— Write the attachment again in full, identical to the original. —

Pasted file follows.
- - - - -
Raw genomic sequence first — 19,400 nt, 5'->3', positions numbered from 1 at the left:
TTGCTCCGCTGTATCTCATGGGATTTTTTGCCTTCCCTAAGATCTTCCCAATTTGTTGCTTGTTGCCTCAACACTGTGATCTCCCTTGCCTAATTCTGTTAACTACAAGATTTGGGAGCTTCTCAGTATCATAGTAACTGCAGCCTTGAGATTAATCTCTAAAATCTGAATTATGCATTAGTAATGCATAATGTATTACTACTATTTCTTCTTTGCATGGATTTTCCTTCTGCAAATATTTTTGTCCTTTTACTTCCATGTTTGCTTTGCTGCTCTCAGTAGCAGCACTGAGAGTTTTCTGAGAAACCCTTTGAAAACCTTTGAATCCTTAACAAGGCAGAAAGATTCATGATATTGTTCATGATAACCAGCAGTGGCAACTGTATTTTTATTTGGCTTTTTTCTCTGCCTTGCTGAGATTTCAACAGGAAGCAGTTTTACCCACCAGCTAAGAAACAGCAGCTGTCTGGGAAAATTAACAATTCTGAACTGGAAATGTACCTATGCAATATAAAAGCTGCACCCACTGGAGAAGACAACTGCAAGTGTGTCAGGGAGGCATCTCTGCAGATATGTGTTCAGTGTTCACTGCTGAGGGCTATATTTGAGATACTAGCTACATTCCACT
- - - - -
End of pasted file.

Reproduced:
Raw genomic sequence first — 19,400 nt, 5'->3', positions numbered from 1 at the left:
TTGCTCCGCTGTATCTCATGGGATTTTTTGCCTTCCCTAAGATCTTCCCAATTTGTTGCTTGTTGCCTCAACACTGTGATCTCCCTTGCCTAATTCTGTTAACTACAAGATTTGGGAGCTTCTCAGTATCATAGTAACTGCAGCCTTGAGATTAATCTCTAAAATCTGAATTATGCATTAGTAATGCATAATGTATTACTACTATTTCTTCTTTGCATGGATTTTCCTTCTGCAAATATTTTTGTCCTTTTACTTCCATGTTTGCTTTGCTGCTCTCAGTAGCAGCACTGAGAGTTTTCTGAGAAACCCTTTGAAAACCTTTGAATCCTTAACAAGGCAGAAAGATTCATGATATTGTTCATGATAACCAGCAGTGGCAACTGTATTTTTATTTGGCTTTTTTCTCTGCCTTGCTGAGATTTCAACAGGAAGCAGTTTTACCCACCAGCTAAGAAACAGCAGCTGTCTGGGAAAATTAACAATTCTGAACTGGAAATGTACCTATGCAATATAAAAGCTGCACCCACTGGAGAAGACAACTGCAAGTGTGTCAGGGAGGCATCTCTGCAGATATGTGTTCAGTGTTCACTGCTGAGGGCTATATTTGAGATACTAGCTACATTCCACT